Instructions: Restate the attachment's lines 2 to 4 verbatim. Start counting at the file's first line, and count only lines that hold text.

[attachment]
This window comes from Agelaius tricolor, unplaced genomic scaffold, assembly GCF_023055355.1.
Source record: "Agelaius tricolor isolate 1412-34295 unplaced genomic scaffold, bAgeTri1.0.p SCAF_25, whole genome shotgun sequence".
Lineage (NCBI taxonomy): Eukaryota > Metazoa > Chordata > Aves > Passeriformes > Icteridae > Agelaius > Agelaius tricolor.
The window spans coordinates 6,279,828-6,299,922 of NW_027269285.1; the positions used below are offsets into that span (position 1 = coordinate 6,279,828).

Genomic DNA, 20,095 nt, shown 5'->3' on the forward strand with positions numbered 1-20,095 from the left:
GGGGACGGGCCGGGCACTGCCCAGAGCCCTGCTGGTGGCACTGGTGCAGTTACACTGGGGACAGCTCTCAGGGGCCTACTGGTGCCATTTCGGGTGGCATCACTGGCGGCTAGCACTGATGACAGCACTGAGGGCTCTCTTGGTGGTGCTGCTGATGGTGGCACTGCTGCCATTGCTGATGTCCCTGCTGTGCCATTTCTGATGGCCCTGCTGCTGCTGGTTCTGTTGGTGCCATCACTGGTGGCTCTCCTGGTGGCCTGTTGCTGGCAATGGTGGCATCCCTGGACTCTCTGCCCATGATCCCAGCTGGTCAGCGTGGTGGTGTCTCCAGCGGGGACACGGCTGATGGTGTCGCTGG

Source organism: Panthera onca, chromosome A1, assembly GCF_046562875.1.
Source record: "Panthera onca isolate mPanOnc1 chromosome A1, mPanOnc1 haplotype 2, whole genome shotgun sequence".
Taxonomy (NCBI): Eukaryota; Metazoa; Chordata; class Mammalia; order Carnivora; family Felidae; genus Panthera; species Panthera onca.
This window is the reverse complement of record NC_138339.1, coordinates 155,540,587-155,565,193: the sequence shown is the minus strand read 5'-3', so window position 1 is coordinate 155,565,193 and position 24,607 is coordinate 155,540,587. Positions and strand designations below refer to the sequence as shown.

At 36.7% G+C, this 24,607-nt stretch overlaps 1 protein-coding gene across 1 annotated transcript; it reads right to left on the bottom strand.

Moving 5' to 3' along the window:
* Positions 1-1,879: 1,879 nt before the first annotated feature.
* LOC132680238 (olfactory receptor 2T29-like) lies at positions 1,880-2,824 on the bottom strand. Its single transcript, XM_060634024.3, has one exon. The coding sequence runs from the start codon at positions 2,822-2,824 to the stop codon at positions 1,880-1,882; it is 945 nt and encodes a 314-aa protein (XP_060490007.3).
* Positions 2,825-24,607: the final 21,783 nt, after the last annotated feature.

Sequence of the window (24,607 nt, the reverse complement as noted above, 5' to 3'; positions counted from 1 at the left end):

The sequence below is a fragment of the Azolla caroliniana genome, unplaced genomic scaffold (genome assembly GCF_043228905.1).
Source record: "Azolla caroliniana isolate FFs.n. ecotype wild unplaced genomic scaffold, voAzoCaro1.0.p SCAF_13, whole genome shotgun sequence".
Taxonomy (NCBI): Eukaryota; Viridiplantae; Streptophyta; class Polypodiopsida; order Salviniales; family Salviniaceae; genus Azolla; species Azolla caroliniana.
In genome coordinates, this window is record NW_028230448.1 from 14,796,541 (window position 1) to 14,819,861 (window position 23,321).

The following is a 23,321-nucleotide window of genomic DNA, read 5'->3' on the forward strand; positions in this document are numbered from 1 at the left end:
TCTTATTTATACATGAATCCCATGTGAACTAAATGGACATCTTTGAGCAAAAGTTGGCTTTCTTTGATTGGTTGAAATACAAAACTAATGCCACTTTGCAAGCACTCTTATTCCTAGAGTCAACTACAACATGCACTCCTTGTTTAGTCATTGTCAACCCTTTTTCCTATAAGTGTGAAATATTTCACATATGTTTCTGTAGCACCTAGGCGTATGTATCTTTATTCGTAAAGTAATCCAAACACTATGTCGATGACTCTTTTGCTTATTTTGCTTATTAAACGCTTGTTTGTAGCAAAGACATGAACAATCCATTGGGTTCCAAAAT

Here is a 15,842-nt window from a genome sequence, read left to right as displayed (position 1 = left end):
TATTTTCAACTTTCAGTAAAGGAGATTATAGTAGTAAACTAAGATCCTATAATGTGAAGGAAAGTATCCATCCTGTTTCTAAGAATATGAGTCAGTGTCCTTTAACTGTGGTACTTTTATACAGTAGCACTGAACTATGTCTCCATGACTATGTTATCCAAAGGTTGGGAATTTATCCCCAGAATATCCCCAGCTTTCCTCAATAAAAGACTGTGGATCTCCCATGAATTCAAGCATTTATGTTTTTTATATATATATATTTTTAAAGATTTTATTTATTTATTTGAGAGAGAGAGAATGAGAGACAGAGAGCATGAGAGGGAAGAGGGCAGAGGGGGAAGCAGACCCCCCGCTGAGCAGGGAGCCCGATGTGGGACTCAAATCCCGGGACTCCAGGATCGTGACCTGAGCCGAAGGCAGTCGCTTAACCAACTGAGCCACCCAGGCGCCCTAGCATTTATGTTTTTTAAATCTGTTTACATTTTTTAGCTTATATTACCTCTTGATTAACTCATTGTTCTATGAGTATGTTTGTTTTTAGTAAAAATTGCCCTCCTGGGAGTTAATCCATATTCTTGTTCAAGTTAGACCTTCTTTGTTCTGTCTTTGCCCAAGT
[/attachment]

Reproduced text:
Source record: "Agelaius tricolor isolate 1412-34295 unplaced genomic scaffold, bAgeTri1.0.p SCAF_25, whole genome shotgun sequence".
Lineage (NCBI taxonomy): Eukaryota > Metazoa > Chordata > Aves > Passeriformes > Icteridae > Agelaius > Agelaius tricolor.
The window spans coordinates 6,279,828-6,299,922 of NW_027269285.1; the positions used below are offsets into that span (position 1 = coordinate 6,279,828).